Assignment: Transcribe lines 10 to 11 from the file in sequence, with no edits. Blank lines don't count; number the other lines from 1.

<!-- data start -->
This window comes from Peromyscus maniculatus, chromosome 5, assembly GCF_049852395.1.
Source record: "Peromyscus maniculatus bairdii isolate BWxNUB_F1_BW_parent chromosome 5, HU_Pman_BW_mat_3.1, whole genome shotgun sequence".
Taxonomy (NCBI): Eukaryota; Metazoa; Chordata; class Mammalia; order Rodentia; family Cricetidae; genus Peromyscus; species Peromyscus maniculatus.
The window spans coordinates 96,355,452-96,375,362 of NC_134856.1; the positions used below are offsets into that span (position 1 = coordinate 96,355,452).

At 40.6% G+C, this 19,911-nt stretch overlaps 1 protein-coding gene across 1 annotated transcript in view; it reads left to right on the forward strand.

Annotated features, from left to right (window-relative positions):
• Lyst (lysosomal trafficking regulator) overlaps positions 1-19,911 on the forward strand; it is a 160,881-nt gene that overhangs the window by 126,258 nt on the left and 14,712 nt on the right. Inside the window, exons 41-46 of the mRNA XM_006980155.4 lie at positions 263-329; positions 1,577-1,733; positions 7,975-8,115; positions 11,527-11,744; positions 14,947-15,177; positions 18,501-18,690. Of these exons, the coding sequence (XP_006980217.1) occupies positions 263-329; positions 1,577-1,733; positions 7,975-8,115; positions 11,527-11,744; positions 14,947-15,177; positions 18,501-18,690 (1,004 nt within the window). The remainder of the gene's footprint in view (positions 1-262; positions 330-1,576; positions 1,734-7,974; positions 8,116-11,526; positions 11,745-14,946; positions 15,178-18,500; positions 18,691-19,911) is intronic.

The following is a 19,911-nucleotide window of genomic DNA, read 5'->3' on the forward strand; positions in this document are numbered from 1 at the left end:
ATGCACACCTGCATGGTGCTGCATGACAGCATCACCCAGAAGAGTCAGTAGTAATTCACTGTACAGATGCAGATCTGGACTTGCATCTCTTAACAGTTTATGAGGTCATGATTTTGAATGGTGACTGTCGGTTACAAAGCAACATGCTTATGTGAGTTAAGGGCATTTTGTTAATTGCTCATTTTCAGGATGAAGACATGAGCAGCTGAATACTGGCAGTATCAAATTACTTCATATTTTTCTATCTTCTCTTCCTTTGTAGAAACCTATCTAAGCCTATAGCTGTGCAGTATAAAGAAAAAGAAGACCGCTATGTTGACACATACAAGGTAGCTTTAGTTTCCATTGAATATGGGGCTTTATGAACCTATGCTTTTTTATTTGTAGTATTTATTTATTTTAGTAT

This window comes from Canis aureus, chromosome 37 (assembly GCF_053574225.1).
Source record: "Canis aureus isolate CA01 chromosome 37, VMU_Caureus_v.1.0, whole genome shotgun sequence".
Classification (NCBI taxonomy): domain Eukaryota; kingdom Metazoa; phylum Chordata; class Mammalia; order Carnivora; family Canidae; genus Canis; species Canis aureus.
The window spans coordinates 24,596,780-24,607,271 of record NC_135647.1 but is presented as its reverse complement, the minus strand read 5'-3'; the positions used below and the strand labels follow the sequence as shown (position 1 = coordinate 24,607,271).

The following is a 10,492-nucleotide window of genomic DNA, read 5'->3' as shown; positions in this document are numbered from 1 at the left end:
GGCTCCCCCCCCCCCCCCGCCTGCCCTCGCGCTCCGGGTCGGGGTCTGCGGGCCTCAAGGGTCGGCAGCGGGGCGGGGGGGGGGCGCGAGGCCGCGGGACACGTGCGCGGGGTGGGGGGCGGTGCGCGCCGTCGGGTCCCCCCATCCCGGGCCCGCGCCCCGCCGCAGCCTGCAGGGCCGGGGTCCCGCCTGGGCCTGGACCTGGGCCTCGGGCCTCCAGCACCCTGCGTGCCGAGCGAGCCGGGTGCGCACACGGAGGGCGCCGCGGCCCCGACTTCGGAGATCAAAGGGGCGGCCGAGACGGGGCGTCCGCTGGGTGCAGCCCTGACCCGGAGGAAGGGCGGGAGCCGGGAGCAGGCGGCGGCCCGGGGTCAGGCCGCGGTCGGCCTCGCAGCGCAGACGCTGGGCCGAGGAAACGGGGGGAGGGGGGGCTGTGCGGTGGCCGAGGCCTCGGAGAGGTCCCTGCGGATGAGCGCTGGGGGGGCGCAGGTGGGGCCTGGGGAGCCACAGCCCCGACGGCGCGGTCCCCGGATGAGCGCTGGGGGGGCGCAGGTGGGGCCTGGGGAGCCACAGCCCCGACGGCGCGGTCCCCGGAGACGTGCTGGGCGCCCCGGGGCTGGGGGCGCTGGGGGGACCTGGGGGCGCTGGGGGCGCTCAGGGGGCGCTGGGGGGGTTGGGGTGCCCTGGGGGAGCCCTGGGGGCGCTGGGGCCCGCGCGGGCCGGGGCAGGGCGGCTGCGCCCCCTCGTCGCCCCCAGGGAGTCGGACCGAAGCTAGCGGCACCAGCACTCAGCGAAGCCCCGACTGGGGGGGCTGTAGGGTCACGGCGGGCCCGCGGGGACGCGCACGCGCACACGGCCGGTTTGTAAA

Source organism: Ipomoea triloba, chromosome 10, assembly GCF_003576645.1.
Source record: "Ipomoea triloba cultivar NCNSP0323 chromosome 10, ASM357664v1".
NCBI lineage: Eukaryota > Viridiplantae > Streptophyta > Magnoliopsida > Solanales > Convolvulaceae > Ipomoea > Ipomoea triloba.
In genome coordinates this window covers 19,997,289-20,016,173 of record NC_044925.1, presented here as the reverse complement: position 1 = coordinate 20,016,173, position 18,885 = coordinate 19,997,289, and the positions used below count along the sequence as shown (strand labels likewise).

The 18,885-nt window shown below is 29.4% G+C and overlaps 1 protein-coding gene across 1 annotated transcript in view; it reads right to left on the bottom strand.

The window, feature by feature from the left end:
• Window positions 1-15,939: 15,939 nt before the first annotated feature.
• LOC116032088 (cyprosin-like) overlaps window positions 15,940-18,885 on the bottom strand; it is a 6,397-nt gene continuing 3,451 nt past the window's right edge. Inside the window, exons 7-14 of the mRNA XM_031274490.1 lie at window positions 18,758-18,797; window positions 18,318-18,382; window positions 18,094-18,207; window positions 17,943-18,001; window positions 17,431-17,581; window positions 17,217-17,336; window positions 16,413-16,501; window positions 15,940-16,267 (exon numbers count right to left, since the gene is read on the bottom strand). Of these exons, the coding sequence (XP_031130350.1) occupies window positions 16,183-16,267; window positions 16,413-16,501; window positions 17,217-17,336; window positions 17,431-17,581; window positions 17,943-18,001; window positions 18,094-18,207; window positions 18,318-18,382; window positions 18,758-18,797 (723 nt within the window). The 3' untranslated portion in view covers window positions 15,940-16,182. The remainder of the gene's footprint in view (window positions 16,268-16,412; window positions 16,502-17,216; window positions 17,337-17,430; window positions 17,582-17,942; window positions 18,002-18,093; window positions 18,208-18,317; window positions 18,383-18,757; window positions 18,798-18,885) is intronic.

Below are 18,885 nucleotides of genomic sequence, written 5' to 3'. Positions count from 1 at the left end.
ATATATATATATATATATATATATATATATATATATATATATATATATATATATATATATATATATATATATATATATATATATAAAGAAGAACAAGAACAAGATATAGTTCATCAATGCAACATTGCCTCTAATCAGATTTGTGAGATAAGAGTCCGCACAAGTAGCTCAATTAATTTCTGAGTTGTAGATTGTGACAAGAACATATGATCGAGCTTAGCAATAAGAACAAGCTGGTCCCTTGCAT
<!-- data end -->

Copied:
This window comes from Canis aureus, chromosome 37 (assembly GCF_053574225.1).
Source record: "Canis aureus isolate CA01 chromosome 37, VMU_Caureus_v.1.0, whole genome shotgun sequence".